Christians given best practice guide on prostitution

Christians given best practice guide on prostitution

By staff writers
13 Feb 2008

A Good Practice Guide for local community projects and organisations supporting individuals involved in prostitution has been launched by the National Christian Alliance on Prostitution (NCAP).

There are an estimated 80,000 people involved in prostitution in the UK.

The guide follows work for many years by communities who have responded to the needs of those working in prostitution. Among them, churches and local people have formed small groups of volunteers and taken to the streets, often with very few resources.

A wide variety of services have been developed to help sex workers, from drop ins, street outreach, prison outreach, court diversion schemes, day centres, home visits, safe houses, counselling services and rehabilitation support.

The Good Practice Guide has now been developed by practitioners who originally got together in the mid 1990s to support each other in their work, exchange ideas and share information.

By the time NCAP was formally established in 2003, there was a growing consciousness of the duty of care all projects had, and the need to ensure that they were supporting these individuals responsibly and to the best of their ability.

Mark Wakeling, Director of NCAP, said: “In 1995, when we first started to work with women involved in prostitution we were shocked by the lack of resources available to small charities that tackled sexual exploitation. The Good Practice Guide has been formulated to capture our combined learning, and is a way of charting a path for others to follow and improve on. We hope that it will enable others to reach out and support those exploited by prostitution.”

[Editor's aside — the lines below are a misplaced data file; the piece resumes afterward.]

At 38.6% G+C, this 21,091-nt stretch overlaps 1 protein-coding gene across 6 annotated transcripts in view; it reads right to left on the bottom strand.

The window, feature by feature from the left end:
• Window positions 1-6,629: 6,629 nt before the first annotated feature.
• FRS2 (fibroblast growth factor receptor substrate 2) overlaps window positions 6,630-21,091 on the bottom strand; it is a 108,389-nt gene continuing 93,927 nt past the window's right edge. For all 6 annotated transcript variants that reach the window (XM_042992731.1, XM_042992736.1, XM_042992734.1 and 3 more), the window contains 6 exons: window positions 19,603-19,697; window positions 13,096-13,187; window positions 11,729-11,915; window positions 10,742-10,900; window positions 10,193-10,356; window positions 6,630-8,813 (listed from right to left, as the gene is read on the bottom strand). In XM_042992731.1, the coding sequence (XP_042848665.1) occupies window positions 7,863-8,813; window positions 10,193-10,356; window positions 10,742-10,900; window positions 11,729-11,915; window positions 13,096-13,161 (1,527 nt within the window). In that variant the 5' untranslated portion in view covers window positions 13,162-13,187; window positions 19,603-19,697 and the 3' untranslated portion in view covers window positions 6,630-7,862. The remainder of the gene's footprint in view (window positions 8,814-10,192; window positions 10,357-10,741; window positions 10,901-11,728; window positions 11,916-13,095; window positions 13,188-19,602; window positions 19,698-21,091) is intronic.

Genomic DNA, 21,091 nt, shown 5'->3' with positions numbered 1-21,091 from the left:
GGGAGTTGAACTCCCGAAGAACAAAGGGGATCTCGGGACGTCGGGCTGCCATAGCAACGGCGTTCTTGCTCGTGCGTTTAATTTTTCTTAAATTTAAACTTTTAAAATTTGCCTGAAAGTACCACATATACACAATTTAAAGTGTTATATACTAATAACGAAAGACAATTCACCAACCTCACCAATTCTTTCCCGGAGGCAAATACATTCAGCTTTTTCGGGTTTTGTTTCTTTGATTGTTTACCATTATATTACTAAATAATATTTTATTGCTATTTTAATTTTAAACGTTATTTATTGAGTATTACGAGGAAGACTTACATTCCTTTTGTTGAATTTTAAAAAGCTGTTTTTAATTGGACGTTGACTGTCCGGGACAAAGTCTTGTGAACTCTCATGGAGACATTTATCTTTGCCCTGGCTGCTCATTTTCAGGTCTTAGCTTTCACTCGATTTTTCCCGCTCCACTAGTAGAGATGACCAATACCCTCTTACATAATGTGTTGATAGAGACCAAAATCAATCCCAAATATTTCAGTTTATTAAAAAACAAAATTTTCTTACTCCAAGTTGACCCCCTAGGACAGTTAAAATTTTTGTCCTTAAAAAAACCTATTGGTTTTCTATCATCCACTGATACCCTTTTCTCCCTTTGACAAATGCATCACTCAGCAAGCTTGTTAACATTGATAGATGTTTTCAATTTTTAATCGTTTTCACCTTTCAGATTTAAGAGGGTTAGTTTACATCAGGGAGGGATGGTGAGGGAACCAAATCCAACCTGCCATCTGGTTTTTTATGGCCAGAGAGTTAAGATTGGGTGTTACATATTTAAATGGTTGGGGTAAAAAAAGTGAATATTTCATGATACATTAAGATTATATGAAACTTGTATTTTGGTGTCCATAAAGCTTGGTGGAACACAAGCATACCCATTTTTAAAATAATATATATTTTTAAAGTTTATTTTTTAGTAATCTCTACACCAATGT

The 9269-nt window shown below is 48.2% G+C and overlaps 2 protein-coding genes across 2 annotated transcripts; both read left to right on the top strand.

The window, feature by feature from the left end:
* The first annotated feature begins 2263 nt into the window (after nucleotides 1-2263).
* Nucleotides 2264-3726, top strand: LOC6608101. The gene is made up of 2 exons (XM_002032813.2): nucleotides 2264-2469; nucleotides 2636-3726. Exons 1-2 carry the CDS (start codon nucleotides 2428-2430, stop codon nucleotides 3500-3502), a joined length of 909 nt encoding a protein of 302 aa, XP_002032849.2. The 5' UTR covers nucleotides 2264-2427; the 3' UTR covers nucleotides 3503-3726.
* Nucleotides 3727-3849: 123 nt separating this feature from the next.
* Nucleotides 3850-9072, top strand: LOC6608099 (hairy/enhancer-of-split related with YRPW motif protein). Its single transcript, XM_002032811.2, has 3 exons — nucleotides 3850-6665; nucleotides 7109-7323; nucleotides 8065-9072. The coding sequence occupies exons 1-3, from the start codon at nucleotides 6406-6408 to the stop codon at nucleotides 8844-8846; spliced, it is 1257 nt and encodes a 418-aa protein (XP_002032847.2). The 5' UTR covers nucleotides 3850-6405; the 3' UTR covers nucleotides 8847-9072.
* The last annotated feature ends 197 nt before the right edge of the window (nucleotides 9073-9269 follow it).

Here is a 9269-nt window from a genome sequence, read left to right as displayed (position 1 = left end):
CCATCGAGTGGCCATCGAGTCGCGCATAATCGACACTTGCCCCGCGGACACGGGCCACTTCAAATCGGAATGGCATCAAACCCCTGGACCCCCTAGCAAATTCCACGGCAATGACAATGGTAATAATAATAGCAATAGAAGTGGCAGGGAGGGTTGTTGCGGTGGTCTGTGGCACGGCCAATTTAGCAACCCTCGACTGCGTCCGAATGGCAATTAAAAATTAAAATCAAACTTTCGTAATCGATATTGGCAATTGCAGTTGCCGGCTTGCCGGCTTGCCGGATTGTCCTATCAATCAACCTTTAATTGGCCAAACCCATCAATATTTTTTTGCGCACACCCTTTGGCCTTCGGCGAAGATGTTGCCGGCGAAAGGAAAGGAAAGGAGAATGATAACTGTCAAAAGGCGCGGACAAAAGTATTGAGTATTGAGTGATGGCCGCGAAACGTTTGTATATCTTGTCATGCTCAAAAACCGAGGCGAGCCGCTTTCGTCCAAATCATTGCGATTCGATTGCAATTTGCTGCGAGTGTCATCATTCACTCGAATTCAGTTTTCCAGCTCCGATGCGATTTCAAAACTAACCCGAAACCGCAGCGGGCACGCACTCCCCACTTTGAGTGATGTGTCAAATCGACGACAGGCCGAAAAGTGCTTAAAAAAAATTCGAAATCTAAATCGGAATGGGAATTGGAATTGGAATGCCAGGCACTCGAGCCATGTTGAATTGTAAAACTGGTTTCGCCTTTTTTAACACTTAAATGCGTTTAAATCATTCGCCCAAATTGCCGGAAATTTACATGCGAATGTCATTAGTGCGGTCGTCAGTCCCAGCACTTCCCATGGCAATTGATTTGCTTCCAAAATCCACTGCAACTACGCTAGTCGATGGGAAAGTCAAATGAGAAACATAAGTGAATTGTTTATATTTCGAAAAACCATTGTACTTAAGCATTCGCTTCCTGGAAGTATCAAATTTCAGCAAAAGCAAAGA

NCAP now has over 700 staff and volunteers who are affiliated to the network and who work together to offer freedom and change for those caught in prostitution.

Theologian Ann Morisy, who is a former Director of the Commission on Urban Life and Faith, also endorses the publication. “This has to be one of the most thorough, accessible and engaging good practice guides on the market, and to add to this, it probably represents the best value that is to be had" she said. "There is a host of experience and knowledge supported by lots of examples and explanations.”

“This good practice manual speaks of deep generosity from the NCAP network, with people sharing their hard won expertise for the benefit of others. This manual really does cover everything that a project / organisation needs to know, and the layout is a model of clarity and accessibility. This manual has been designed specifically for those working with people caught-up in prostitution but its relevance and usefulness is far wider - even the most experienced practitioners will find themselves being drawn in to the material that is presented. This publication is real gift to the faith-related social action sector.”

Keywords: prostitution
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